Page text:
End of an era?
Mothers' Day is ludicrously early to be proclaiming anything definitive about the baseball season let alone where teams will finish and how they'll get there. Yet being no stranger to ridiculous premises or ill-advised ventures into the unfathomable, your host will gleefully take the plunge.
Be it declared that in only six weeks such doubt that may have lingered is dissolved. This will decidedly be the year that the too long favored, too much deferred to, and endlessly fawned over Red Sox and Yankees come back to the pack. No longer will they be the pampered pets of the television networks with their drifts from tedium to redundancy absurdly indulged, as if some holy rite. The axis is snapped. The spell is ended. See how you like being out of the money by Labor Day, lads.
Well, maybe it won't quite come to that degree of finality this season. One or the other and maybe even both could still be rumbling -- at least cursedly in the wings -- come September. One hardly expects them to expire without a whimper, even if the Red Sox came close to doing so just last September. There may be gasps left. But the inevitability of a change in the tide governing the AL East so dominated by these ageless dreadnoughts for a full baseball generation is beyond dispute.
For sure, it was fun while it lasted -- at least in the Back Bay and Bronx -- beginning with the retooling of the Yankees in the early '90s, cresting with the Red Sox transcendental moment in 2004, and only gradually ebbing the last couple of years. But as something largely bought, it was never as grand or vital as the deeply spoiled legions of these two highly aggrandizing outfits kept insisting as their boundless pretensions were being compounded by the raves of the glitterati who variously rode both bandwagons. To the rest of the Republic all of that became a bore. Few west of the Appalachians or south of the Poconos will now weep.
It's not merely how they have been performing these first six weeks that drives this issue. Despite a number of moments bordering on the pathetic the Red Sox on Mothers' Day sit only six and a half games out and four games under .500; a condition that hardly qualifies as terminal so early in the season. Moreover, their start last season was even more woeful, although given how last season ended that notion won't console the beloved Nation this season.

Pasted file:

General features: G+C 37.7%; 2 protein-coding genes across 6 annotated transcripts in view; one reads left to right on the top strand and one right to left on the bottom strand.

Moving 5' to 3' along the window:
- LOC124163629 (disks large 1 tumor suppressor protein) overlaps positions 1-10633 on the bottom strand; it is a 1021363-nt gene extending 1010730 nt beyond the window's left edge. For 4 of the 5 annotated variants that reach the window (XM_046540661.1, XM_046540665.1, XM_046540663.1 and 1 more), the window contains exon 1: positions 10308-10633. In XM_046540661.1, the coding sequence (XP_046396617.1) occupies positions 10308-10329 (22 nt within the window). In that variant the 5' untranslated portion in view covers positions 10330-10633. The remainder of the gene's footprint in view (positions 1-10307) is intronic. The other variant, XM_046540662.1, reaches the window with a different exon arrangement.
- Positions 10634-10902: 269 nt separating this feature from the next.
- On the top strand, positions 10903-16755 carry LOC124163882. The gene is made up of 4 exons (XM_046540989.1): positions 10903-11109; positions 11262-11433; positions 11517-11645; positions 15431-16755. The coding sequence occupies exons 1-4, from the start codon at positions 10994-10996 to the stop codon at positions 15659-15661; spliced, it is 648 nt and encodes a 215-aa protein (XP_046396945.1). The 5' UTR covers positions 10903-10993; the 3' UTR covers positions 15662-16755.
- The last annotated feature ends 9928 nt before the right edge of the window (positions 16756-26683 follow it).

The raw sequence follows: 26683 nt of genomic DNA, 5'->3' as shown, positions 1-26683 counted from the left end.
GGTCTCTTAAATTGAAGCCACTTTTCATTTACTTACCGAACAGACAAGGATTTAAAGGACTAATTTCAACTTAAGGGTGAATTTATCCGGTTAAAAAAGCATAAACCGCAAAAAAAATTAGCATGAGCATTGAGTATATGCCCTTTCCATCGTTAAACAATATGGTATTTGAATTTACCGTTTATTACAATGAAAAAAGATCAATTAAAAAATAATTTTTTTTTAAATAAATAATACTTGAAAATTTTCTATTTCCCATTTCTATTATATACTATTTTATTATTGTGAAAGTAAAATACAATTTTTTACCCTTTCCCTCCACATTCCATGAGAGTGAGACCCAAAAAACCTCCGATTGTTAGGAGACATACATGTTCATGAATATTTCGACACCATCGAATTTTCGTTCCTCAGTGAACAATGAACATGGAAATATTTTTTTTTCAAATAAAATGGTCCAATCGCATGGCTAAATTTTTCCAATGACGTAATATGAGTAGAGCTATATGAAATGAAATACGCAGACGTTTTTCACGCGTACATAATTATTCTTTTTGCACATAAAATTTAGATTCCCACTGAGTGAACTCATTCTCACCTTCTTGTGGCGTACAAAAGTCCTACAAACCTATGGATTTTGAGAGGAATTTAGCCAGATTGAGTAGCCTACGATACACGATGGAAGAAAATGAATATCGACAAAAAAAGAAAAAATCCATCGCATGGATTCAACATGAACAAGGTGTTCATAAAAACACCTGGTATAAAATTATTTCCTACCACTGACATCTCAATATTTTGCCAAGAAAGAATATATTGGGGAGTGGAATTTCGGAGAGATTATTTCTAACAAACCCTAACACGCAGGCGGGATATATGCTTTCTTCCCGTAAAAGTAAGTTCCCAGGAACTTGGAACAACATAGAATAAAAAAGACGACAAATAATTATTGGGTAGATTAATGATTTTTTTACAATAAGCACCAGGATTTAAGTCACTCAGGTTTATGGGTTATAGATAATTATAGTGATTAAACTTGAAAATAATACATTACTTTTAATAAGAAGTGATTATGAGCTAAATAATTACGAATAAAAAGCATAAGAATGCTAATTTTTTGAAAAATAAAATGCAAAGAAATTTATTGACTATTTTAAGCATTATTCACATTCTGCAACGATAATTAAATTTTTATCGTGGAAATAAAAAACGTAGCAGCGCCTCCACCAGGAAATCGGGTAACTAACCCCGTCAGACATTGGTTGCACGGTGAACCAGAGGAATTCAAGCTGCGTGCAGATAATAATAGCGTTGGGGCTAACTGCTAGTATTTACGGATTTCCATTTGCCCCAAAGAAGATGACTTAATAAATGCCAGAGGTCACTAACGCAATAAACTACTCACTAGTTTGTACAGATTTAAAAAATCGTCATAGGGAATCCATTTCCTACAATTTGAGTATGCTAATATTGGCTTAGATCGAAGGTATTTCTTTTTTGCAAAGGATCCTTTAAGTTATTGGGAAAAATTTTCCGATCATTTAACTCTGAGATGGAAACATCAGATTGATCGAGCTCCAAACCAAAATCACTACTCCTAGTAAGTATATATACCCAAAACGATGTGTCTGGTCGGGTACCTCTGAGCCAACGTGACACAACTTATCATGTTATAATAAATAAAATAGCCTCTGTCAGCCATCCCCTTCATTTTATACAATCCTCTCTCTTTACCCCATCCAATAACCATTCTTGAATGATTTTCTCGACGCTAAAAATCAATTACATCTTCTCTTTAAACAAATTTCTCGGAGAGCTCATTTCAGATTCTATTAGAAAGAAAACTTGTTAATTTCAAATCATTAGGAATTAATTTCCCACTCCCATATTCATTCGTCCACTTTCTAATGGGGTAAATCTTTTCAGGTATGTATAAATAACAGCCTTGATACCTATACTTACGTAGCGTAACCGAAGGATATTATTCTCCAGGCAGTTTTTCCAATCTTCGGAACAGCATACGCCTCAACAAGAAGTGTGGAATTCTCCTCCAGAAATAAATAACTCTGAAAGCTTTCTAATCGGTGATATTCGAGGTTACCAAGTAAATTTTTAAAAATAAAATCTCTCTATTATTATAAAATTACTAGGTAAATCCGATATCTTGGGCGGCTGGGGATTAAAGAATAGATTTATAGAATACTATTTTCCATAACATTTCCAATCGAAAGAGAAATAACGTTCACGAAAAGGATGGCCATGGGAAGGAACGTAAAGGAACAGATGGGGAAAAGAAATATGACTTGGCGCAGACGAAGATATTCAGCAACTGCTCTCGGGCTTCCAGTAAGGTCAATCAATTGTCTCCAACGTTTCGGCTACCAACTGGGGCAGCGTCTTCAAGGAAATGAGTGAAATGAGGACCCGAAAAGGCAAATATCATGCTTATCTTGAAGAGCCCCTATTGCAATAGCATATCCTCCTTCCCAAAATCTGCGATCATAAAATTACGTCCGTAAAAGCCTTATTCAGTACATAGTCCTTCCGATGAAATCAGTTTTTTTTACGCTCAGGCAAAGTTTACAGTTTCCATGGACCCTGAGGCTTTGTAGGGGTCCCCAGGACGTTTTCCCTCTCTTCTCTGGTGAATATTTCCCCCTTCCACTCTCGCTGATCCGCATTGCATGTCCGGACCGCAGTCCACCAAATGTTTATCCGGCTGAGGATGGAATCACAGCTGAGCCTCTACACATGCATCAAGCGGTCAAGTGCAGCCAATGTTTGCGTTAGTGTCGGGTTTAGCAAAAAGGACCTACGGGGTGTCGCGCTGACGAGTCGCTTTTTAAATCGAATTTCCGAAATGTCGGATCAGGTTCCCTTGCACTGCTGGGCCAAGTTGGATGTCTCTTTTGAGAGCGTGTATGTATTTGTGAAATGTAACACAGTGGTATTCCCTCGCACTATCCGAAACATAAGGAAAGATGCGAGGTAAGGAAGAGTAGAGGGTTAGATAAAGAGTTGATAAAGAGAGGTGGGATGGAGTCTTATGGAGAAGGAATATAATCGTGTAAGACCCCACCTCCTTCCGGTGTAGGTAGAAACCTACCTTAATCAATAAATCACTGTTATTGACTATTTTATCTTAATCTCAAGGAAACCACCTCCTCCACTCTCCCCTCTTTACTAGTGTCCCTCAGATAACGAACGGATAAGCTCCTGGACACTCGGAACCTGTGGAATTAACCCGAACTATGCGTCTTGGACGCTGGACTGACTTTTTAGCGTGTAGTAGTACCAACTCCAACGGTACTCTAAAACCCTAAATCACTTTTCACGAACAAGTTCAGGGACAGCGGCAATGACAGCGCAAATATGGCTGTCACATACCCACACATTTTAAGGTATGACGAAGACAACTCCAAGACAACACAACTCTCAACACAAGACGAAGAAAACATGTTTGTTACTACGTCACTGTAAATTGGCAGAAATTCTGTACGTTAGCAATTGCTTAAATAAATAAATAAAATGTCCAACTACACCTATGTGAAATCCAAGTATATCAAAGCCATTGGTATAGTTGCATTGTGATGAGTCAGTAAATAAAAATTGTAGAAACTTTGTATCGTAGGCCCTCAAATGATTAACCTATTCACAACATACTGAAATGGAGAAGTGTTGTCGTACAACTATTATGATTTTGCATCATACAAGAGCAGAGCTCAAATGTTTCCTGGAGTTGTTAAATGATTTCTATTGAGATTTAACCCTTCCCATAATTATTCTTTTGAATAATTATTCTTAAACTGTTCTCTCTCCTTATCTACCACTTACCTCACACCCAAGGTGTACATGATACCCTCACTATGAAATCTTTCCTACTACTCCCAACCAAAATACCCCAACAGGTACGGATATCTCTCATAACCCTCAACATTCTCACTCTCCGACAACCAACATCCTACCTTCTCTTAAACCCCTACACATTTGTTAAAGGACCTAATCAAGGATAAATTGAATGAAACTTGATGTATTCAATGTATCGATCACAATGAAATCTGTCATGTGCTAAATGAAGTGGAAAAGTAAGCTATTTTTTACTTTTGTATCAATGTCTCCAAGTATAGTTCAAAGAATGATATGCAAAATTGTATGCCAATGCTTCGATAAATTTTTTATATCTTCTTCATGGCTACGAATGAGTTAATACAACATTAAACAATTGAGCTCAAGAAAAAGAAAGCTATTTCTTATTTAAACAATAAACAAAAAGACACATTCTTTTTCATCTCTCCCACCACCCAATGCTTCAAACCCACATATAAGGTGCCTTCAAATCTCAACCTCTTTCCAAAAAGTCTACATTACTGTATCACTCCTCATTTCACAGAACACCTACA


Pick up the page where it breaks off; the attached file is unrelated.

As for the Yankees -- now four games over .500 and two off the top -- they're actually ahead of their pace of a year ago when they were but 20-19 in the middle of May and still struggling to paste together a starting rotation while also contending with internal disorder. A 77-46 burst the rest of the way allowed them to coast into the playoffs where they, of course, swiftly expired which has been a too familiar scenario in recent years. Yankee teams of the Torre-Girardi epoch have been consistently slow starters. In 2009, their only championship year in the last decade, they were merely 38-32 approaching July.
All of which gives rise to the notion that these two eternal adversaries -- especially New York -- can turn it on at will once they snap from a lethargy largely deriving from an acute sense of their own sheer inevitability. That may have been annoyingly so in the past. But it's no longer possible. And that's precisely the point.
Neither team is as strong as it has been. Neither is as deep. Both are older, frayed, and blighted by injury. Both are out of step with the new-wave game increasingly in vogue that emphasizes a lighter, swifter, more athletic offense specializing in manufacturing runs rather than relying on the almighty long-ball while also glorifying pitching, especially relief-pitching. Both have front-office problems. Both have grievously blundered recently with mistakes that will be hard to rectify. Both have ownerships that have lost tenacity or, if you will, squandered their precious "edge." Both no longer have the enormous advantage of a near unlimited budget and uncapped payroll. In the end, that last issue will be the croaker; especially in New York. Both are increasingly stifled by the subtle influences of "parity," which Major League Baseball belatedly seeks to intensify in the pursuit of the competitive balance other games have happily discovered is so very good for business.
Times have suddenly changed, lads. It is really rather quite that simple. The Age of the Dynasties is over!
It's more a matter of the decline of the behemoths than the rise of the upstarts but the fact that the three other teams in the division have at last arisen is also huge. The uppity Rays with their appalling financial circumstances being trumped by brilliant leadership have been nipping at the heels of the Big-shots the last four years. Now suddenly the Orioles and Blue Jays are in the hunt too. And if it's unlikely either has yet attained championship caliber it's even clearer they are no longer doormats, let alone willing to play that dubious role. There is anger in their acts and who can blame them.
A snapshot of each:
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